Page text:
1. ITV Report

Plans on hold for Welsh MPs' new seats

The Boundary Commission's latest proposals Photo: Boundary Commission for Wales

The Boundary Commissioners in charge of producing a map of 30 new Welsh parliamentary constituencies are about to have their work halted. Nothing is official yet because the legislation at the centre of yesterday's revolt by the Liberal Democrats is not yet the law of the land. Once it is, the review of constituencies will be cancelled and we will never know if proposals such as dividing Montgomeryshire and linking the north of Cardiff with Risca would have made it into the final recommendations.

Rules brought in by the new coalition government in 2010 meant that the Commissioners had to cut the number of Welsh seats from 40 to 30. They were also required to make sure that there was very little variation in the number of voters in each seat. The idea was to ensure equal representation for all parts of Britain in a smaller House of Commons.

David Cameron was confident that it would make it easier for the Conservatives to win the next election. Nick Clegg was willing to oblige and was responsible for the original legislation but he withdrew his party's support once the Prime Minister decided not to take on his backbenchers over House of Lords reform.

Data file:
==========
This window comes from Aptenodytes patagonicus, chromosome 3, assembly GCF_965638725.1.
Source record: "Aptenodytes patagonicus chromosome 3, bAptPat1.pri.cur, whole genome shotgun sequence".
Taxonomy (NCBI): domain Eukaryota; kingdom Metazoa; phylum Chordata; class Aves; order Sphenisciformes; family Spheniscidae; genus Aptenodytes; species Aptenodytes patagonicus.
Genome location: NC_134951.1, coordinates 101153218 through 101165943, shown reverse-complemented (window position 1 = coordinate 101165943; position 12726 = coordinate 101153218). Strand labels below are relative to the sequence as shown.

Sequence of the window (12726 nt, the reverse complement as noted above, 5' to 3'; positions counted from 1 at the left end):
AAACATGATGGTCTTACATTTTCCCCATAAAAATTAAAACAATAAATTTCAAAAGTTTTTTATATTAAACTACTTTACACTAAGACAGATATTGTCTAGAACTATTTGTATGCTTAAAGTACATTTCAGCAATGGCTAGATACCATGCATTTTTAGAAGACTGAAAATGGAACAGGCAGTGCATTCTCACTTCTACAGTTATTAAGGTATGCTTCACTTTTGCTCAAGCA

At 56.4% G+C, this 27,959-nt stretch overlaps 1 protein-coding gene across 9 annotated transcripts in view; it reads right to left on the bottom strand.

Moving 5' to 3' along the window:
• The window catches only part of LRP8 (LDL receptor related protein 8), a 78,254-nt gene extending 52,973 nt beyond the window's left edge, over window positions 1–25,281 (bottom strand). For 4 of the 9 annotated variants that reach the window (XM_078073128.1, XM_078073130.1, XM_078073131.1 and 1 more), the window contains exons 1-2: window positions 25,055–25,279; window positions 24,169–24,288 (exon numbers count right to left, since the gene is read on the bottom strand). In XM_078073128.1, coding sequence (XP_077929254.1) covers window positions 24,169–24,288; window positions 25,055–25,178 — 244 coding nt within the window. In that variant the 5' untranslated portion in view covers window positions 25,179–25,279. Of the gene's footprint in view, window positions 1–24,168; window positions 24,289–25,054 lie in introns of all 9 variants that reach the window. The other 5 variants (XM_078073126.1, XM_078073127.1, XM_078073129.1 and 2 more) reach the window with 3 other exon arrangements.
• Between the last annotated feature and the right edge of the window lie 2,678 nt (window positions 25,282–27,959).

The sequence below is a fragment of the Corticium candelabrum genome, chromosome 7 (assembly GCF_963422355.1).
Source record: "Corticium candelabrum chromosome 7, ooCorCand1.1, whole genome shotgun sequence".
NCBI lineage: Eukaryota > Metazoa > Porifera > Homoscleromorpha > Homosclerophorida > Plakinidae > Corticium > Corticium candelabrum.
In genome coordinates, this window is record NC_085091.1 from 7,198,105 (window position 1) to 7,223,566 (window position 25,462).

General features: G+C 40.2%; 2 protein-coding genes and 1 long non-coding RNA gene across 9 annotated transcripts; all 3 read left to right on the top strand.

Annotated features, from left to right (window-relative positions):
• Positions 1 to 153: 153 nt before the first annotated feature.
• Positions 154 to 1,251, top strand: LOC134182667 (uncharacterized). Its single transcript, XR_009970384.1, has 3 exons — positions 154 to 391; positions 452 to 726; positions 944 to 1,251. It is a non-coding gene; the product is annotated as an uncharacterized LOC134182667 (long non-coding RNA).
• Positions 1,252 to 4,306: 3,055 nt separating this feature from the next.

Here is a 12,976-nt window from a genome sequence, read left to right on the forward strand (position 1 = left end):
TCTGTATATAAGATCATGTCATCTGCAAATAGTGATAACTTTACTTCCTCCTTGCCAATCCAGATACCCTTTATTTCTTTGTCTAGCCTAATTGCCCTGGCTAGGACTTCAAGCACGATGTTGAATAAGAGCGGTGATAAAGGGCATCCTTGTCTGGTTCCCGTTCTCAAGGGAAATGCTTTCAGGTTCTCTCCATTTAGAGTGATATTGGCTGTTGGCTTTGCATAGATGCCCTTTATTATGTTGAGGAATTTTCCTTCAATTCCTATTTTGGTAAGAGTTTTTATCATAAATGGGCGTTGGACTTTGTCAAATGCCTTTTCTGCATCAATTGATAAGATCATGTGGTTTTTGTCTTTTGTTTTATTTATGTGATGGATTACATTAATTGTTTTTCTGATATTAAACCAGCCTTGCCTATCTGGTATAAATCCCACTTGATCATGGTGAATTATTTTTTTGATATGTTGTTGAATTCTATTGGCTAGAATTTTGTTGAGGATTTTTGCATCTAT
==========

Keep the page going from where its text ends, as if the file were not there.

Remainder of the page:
Some Tory backbenchers were not unhappy with the Lib Dems' retaliation. One of them, Montgomeryshire's Glyn Davies defied his party whip and abstained in the vote that told the Boundary Commissioners to fold up their maps and not restart work until a fresh review after the 2015 General Election.

What's not yet clear is whether they will then be able to build on what they have done so far. The requirement to cut the number of Welsh seats has not been changed but that could be revisited if Labour win in 2015. Shifts in population could in any case make the Commissioners' work out of date.

The eventual impact on how the Assembly is elected is also unclear. Labour cried foul when the Wales Office decided to consult on reducing the number of Assembly constituencies from 40 to 30, with a compensating increase in the number regional list seats. The party feared that such a change would make it even harder to win a majority in the Senedd.

Yesterday the Shadow Welsh Secretary, Owen Smith, wrote to the Secretary of State demanding that the consultation was abandoned. David Jones will let the process continue, largely because it covers other issues such as whether Assembly elections should be held every four years or every five years. However, changing the way the Assembly is elected is off the political agenda -for now at least.